When FAA fully implements these innovative NASA-developed tools at our nation’s major airports, the U.S. commercial airlines would save over $300 million per year in fuel consumption.  NASA also announced a new Aeronautics strategy with six areas of focus to help address upcoming challenges in global air transportation.  We tested alternate jet fuel in our DC-8 flying laboratory; selected eight large scale technology demonstrations to advance concepts for reducing aviation impact on the environment; chose six companies to partner on advanced composite materials research to enable a significant reduction in development to certification time; and flew the X-48C hybrid-wing body subscale aircraft to demonstrate concepts for cleaner and quieter air travel.

Commercial Space Progress   

A little more than two years after the end of the Space Shuttle Program, we have returned International Space Station resupply missions to the United States in a powerful partnership with American companies SpaceX and Orbital Sciences who are investing here and creating good-paying jobs for our workers.  We are committed to launching American astronauts from U.S. soil within the next four years, bringing this important work back home where it belongs.

Recent progress includes key milestones in commercial crew development met by three American companies: Boeing, SpaceX and Sierra Nevada; a November 19 Request for Proposals on the Commercial Crew Transportation Capability contract (CCtCap), designed to ensure commercial companies meet NASA’s safety requirements for transporting NASA and international partner crews to the International Space Station; unfunded Space Act Agreements with other potential commercial providers; and creation of a Space Technology program focused on breakthrough innovations that will change future transportation options. These accomplishments have been bolstered by the extension of International Space Station operations to 2020, enabling expanded commercial and research opportunities.

Enabling Deep Space Exploration

The primary destination of these commercial launches, the International Space Station, celebrated 15 years on orbit.  Humans have been in constant habitation aboard the station since October 2000, and that's an incredible, historic feat.  Interest in human spaceflight remains extremely high, and this year we welcomed new astronaut candidates from a near-record applicant pool of more than 6,000.  I'm delighted to report that half of the class is women, the highest percentage in any class to date.  These are the explorers who will first fly on commercial rockets to low Earth orbit and help us execute missions to an asteroid and Mars.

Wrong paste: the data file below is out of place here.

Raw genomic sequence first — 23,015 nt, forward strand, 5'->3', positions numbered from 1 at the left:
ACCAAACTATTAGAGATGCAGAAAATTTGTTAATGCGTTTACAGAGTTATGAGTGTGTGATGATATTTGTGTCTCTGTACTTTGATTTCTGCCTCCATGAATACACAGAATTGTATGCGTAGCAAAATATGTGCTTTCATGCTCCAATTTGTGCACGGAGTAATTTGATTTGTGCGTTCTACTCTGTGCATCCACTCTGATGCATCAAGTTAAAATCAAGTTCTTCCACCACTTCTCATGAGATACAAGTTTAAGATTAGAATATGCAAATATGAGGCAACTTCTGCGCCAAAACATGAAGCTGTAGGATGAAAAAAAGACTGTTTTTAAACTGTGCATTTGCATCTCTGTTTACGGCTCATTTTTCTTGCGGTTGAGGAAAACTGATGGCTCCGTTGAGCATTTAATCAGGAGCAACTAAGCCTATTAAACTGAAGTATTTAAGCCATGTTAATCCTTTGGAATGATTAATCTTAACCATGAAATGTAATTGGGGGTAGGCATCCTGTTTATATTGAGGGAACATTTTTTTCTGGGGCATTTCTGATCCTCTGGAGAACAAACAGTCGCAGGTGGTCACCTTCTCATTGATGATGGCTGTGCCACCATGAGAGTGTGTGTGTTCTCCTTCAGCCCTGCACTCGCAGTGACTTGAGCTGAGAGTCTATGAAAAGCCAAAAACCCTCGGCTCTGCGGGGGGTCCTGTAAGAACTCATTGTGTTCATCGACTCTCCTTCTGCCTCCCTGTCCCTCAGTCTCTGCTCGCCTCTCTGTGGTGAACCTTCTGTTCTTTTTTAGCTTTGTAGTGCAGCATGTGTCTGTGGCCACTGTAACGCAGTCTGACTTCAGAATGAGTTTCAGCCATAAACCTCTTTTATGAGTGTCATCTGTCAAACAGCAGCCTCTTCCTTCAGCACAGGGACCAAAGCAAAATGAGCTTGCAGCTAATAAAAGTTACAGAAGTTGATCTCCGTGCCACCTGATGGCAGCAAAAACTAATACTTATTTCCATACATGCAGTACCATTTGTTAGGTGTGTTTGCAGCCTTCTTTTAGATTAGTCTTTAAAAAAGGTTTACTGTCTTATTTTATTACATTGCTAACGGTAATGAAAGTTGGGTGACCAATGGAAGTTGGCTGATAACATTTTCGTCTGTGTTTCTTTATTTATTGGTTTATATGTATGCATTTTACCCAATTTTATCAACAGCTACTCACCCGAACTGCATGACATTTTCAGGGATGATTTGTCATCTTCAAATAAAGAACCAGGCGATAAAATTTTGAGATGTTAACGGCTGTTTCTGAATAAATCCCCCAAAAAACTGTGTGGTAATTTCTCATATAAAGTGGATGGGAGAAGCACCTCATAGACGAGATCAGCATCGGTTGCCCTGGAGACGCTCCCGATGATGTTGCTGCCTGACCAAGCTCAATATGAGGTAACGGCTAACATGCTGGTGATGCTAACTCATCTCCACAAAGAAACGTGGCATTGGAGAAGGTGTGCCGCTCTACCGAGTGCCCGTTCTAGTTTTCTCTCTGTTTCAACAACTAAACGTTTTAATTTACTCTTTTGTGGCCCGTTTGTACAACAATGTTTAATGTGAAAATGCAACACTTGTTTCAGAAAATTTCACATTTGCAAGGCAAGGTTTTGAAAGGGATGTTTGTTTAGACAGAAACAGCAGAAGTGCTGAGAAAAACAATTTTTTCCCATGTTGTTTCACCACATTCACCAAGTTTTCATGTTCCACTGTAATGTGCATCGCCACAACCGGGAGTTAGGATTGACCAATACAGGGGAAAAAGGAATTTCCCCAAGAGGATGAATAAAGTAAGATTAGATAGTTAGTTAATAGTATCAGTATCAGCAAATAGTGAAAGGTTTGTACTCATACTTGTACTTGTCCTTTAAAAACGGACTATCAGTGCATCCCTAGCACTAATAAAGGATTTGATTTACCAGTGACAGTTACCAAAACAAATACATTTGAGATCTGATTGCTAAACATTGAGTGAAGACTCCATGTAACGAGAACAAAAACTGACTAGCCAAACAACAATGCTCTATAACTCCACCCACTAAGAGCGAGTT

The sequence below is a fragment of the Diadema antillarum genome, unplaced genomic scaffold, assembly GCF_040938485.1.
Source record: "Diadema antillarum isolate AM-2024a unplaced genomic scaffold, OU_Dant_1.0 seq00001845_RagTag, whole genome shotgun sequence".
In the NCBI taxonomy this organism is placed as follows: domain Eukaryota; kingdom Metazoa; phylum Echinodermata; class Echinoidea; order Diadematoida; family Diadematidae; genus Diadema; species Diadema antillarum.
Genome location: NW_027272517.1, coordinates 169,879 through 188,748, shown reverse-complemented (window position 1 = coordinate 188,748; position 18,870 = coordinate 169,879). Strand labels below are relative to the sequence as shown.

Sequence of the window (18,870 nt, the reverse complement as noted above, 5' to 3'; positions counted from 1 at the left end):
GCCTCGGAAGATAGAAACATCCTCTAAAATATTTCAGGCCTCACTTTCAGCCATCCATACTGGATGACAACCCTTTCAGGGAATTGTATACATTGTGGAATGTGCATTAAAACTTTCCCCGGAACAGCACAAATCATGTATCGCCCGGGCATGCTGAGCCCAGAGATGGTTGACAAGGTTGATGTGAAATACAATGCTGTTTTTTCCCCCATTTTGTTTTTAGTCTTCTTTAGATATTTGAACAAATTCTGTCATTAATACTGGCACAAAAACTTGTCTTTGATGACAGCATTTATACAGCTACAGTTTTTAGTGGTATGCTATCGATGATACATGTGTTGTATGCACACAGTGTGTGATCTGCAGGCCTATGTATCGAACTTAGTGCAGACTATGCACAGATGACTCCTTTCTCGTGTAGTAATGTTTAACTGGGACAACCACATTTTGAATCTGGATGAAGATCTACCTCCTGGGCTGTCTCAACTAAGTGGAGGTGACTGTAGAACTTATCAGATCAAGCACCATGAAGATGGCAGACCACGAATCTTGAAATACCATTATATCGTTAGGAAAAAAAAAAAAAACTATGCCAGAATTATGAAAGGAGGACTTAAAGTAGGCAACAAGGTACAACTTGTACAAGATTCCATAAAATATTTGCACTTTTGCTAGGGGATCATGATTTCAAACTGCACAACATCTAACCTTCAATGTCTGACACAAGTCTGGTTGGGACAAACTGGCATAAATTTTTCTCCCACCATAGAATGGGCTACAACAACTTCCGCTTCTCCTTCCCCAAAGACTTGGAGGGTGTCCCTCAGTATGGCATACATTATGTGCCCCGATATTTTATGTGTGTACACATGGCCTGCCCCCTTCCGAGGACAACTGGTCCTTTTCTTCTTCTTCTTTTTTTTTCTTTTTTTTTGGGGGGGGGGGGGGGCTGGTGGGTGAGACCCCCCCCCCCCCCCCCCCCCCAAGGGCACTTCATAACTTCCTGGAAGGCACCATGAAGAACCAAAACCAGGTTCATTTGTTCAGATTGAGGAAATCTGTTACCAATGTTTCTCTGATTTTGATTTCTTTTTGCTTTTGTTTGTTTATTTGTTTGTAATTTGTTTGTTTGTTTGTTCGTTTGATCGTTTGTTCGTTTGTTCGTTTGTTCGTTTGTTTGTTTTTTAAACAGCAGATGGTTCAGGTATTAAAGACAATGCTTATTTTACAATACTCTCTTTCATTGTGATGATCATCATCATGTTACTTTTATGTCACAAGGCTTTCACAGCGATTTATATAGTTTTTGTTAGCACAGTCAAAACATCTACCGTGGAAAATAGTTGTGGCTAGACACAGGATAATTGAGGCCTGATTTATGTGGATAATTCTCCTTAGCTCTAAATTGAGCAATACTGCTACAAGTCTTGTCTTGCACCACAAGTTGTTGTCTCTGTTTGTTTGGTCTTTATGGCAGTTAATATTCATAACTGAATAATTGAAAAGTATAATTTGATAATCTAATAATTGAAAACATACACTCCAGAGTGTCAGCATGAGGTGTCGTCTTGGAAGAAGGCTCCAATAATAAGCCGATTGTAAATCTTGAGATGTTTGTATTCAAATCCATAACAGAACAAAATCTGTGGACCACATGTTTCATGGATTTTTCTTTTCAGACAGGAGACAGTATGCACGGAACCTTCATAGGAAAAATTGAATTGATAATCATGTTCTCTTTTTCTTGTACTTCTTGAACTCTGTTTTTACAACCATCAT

2013 was a year of progress toward new capabilities as the agency's new Space Launch System (SLS) heavy lift rocket completed its preliminary design review and the Orion multipurpose crew vehicle reached many milestones on its path to undertake its first flight test next year.  The heat shield that will protect Orion on that mission’s reentry next year was delivered to the Kennedy Space Center for installation; we reached an agreement with the European Space Agency (ESA) to partner on the spacecraft's service module; and Orion itself underwent loads testing, a water recovery test, and full power-up.

NASA and twelve of its international partners released a Global Exploration Roadmap, sending a clear signal that the global community is committed to a unified strategy of deep space exploration, with robotic and human missions to destinations that include near-Earth asteroids, the moon and Mars.   

Developing Technologies for the Future

This year, NASA created a Space Technology Mission Directorate to help advance the cutting edge technologies it will need for future missions.  The agency completed testing on a prototype composite cryogenic propellant tank with a 25 percent reduction in cost and 30 percent reduction in weight, resulting in increased payload capacity.  NASA and Aerojet Rocketdyne hot-fire tested a 3D printed rocket engine injector, marking a first step in using additive manufacturing to support space travel.  We began the next chapter in NASA's improved entry, descent and landing capabilities through the completion of a test of a full-scale supersonic inflatable decelerator. The test successfully demonstrated our ability to deploy and pull a large parachute through the dynamic loads it would experience at Mars, using a helicopter to drop the ringsail parachute and a rocket sled to pull the parachute with 90,000 pounds of force. This technology will increase our current capability to land heavy payloads on Mars by up to 25 percent.